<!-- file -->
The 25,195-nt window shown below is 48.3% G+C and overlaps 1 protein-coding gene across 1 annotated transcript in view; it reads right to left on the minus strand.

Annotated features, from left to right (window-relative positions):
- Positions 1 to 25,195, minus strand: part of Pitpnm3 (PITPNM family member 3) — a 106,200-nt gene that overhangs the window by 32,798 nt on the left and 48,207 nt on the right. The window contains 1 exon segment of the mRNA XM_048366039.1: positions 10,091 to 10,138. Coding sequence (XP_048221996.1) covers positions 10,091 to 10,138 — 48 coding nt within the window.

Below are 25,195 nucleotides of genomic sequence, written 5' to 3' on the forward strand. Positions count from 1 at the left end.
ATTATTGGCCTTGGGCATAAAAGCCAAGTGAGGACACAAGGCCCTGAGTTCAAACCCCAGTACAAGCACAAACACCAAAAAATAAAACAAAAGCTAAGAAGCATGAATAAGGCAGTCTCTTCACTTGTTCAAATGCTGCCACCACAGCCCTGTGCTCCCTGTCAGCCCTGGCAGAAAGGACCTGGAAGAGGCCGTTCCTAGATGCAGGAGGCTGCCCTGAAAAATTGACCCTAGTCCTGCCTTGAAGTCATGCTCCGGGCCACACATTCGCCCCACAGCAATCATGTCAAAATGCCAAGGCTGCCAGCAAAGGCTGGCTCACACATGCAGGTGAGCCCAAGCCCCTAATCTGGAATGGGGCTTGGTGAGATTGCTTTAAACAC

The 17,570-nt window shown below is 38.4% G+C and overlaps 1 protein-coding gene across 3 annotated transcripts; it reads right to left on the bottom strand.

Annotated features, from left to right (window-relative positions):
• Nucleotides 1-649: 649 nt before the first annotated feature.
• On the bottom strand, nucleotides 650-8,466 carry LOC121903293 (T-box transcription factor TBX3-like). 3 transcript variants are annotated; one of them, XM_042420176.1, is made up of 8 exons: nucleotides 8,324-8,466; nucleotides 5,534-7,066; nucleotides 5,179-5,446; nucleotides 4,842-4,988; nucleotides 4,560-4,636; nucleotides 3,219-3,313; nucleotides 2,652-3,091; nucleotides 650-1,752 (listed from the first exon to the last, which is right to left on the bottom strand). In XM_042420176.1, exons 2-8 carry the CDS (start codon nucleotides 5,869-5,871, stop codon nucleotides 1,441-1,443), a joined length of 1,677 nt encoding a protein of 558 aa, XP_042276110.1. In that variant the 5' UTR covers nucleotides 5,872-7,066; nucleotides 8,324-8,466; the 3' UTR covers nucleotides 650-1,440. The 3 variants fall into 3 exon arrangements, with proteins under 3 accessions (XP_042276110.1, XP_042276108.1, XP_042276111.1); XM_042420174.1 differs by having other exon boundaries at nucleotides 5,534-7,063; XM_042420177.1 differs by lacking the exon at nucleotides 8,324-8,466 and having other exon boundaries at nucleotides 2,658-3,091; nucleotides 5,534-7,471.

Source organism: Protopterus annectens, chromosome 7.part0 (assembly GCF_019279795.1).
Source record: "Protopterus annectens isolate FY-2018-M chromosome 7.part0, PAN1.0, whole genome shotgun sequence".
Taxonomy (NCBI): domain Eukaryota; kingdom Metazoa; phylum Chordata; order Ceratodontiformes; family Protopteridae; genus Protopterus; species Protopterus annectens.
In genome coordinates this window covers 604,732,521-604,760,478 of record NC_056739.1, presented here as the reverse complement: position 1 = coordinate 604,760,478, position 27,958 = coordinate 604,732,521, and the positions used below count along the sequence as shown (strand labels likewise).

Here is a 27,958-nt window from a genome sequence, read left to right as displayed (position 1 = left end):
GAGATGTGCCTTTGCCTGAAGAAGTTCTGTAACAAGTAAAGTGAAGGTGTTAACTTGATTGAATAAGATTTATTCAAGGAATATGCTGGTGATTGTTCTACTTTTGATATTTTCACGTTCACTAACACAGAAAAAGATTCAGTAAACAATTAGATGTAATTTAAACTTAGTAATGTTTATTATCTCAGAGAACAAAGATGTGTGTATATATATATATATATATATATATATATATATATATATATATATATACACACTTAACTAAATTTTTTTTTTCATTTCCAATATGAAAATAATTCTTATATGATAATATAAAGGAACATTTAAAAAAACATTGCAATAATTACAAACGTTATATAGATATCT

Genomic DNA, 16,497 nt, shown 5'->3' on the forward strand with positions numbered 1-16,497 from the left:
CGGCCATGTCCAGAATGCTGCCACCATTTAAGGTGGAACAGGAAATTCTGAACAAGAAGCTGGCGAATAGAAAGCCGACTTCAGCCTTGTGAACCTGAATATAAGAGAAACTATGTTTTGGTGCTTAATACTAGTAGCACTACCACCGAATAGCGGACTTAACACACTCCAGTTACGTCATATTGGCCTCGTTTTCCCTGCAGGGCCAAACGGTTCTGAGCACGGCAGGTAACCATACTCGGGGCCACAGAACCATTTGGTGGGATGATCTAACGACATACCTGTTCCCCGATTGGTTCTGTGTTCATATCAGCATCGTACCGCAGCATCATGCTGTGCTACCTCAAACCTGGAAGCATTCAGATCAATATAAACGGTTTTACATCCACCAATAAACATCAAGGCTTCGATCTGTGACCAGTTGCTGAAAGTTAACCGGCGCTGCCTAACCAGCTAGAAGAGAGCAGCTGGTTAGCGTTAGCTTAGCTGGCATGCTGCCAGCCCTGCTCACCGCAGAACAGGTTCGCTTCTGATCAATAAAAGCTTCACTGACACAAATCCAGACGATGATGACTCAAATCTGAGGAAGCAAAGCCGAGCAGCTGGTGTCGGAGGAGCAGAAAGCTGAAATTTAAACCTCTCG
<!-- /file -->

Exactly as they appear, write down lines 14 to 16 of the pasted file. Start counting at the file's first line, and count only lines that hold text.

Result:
Here is a 27,958-nt window from a genome sequence, read left to right as displayed (position 1 = left end):
GAGATGTGCCTTTGCCTGAAGAAGTTCTGTAACAAGTAAAGTGAAGGTGTTAACTTGATTGAATAAGATTTATTCAAGGAATATGCTGGTGATTGTTCTACTTTTGATATTTTCACGTTCACTAACACAGAAAAAGATTCAGTAAACAATTAGATGTAATTTAAACTTAGTAATGTTTATTATCTCAGAGAACAAAGATGTGTGTATATATATATATATATATATATATATATATATATATATATATATATACACACTTAACTAAATTTTTTTTTTCATTTCCAATATGAAAATAATTCTTATATGATAATATAAAGGAACATTTAAAAAAACATTGCAATAATTACAAACGTTATATAGATATCT

Genomic DNA, 16,497 nt, shown 5'->3' on the forward strand with positions numbered 1-16,497 from the left: